The George Inn

Dating back to 1676 this is the only original galleried coaching inn left in London.

TravelCurious Tip

The George can be hard to find – it’s tucked away down an alley off Borough High Street. Keep your eyes peeled for the sign!

Once upon a time, Borough High Street was packed with inns and taverns. In the medieval era, common folk would regularly make the arduous religious pilgrimage to Canterbury, a journey of many days on difficult roads, and on the way they needed places to eat, rest and stable their horses. It was stories told in places like these that formed the basis of The Canterbury Tales – in fact, it is thought that Chaucer began his great work in a nearby inn called The Tabard.

The Old and the New

Sadly, that old alehouse was demolished in the 19th century, but the George has all of its homely character and wayfarers appeal. It was built in 1677 in the wake of a large local fire, and has now outlasted all of its fellow coaching houses – it’s the only remaining galleried coaching inn in London. There’s a great sense of history about the old wooden gallery overlooking the street, made all the more emphatic by the modern building on the opposite side of the courtyard, which has incorporated the galleried style into its design.

Pub Grub

Inside, there’s everything you should find in a good British pub. Deep armchairs, decent ale, tasty pub grub, and open log fires for the winter. On summer days the crowd tend to spill out into the courtyard, where cobbles and conversation have been shared for centuries.

Nearby Attractions

See all attractions in London
The Shard
The tallest building in the European Union, slicing 310 metres into the sky.
Borough Market
A beautiful wholesale fruit and vegetable market, one of the oldest in London.
Marshalsea Prison
Charles Dickens father, John Dickens, was incarcerated here for debt in 1824
Marshalsea Prison
Much of today’s crime and punishment hails from Victorian England, when the practice of imprisoning 90% of offenders began, with a spectrum of punishments.
Southwark Cathedral
With over a thousand years of history, Southwark Cathedral first shows up in history in the Domesday Book of 1086.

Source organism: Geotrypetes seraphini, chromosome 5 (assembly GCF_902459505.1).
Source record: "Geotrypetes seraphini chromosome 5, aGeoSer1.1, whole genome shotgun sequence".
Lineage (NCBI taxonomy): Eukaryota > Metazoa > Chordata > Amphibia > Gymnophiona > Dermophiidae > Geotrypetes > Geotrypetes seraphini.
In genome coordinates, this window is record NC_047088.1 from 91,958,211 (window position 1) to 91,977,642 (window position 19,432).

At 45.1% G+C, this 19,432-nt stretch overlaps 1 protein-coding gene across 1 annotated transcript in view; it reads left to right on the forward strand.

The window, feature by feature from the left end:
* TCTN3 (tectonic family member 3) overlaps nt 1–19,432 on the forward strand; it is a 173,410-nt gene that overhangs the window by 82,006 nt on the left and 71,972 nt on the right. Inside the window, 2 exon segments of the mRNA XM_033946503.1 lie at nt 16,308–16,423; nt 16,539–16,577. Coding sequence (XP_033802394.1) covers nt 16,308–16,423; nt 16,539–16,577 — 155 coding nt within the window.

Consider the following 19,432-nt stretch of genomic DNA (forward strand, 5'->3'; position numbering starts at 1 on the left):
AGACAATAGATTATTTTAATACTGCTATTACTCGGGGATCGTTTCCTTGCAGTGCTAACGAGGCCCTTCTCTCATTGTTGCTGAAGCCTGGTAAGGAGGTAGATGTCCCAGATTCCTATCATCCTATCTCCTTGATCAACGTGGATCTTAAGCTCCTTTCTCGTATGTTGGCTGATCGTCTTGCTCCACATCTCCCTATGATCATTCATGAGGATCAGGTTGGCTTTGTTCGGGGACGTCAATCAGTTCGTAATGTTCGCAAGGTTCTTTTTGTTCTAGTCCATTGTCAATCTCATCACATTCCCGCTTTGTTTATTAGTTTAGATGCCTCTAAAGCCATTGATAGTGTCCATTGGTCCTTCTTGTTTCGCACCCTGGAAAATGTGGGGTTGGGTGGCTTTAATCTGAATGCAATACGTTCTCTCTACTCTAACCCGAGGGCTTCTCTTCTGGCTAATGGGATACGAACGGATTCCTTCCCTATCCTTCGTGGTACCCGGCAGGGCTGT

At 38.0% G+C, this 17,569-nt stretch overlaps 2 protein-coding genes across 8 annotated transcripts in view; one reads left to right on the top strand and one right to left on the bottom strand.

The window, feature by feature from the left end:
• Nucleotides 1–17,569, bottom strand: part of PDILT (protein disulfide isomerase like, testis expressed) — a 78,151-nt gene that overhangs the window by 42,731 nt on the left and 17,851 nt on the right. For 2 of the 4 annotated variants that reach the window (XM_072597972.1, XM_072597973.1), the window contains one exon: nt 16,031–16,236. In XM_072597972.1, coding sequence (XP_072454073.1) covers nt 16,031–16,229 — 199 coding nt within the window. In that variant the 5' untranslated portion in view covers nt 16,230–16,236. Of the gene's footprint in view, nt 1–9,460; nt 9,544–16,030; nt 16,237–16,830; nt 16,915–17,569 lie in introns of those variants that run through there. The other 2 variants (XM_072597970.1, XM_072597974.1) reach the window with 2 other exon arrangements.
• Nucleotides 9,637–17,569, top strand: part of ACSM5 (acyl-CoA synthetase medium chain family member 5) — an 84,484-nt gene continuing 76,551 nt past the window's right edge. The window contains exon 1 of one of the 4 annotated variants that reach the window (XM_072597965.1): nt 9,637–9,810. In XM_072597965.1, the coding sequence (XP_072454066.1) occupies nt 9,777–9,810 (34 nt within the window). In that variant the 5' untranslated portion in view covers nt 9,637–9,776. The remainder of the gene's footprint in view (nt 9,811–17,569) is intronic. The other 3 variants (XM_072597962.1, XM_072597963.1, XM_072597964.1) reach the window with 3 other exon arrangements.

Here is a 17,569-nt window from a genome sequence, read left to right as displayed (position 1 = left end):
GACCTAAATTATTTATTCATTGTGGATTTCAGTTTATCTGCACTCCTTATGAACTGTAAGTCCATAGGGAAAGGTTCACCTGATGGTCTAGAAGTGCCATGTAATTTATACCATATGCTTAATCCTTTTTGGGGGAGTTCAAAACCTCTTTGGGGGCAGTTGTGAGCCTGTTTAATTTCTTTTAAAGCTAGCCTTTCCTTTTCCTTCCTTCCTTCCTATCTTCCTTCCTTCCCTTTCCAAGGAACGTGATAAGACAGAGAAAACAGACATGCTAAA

Take Courage Ghost Sign
This ghost sign was painted some time after 1955 when Courage Brewery merged with Barclay Perkins & Co. The popular slogan on the building is one of London’s most instagrammed sights.

Related Tours

Southbank and Borough Market Private Tour
For centuries, London has stood at the centre of the world’s commerce, adapting with the shifting tides of power and technology.  A former dockland and industrial slum, and now an icon of successful regeneration, London Bridge is one of London’s most historic and storied districts. 

  • Start your tour beside the river on the beautiful Bankside footpath.
  • Enjoy incredible vistas of London's finest bridges, castles, and cathedrals.
  • Explore Southwark's treasure trove of gallerieshistoric buildings, and pubs.
  • Dive into London's oldest food market. Decide what you'd like to indulge in, and enjoy. 
  • Learn about the area's strong connection with Shakespeare and Dickens.
  • See old prison walls, pauper burial grounds, and London's last surviving coaching inn. 
  • Visit Borough Market - where you tour ends - and learn the history of the historic market before enjoying its many fares. 
We begin at London Bridge, where the small trading town built by the Romans stood upon the river Thames. Hear the stories of how the Thames helped Britain take command of the oceans - from Sir Francis Drake and his journey on the Golden Hind to the HMS Belfast, the most significant surviving Royal Navy warship from the Second World War. 

Move west along the river and into the time of Shakespeare, as you pass by one of the world's most famous theatres, known for the timeless words penned by arguably the greatest playwright of all time. 

A few blocks east and several centuries later, step into the world of Southwark, which was built on industrial, smoky origins. Grand Victorian wharves, granaries, and shipyards once spanned its shores, amassing the trade and treasures of Her Majesty's Empire. Now, the area has evolved into one of London's most adored and exciting districts. The neighbourhood has arguably the best vistas across the city, its finest walk, and London's most beloved food and produces market. 


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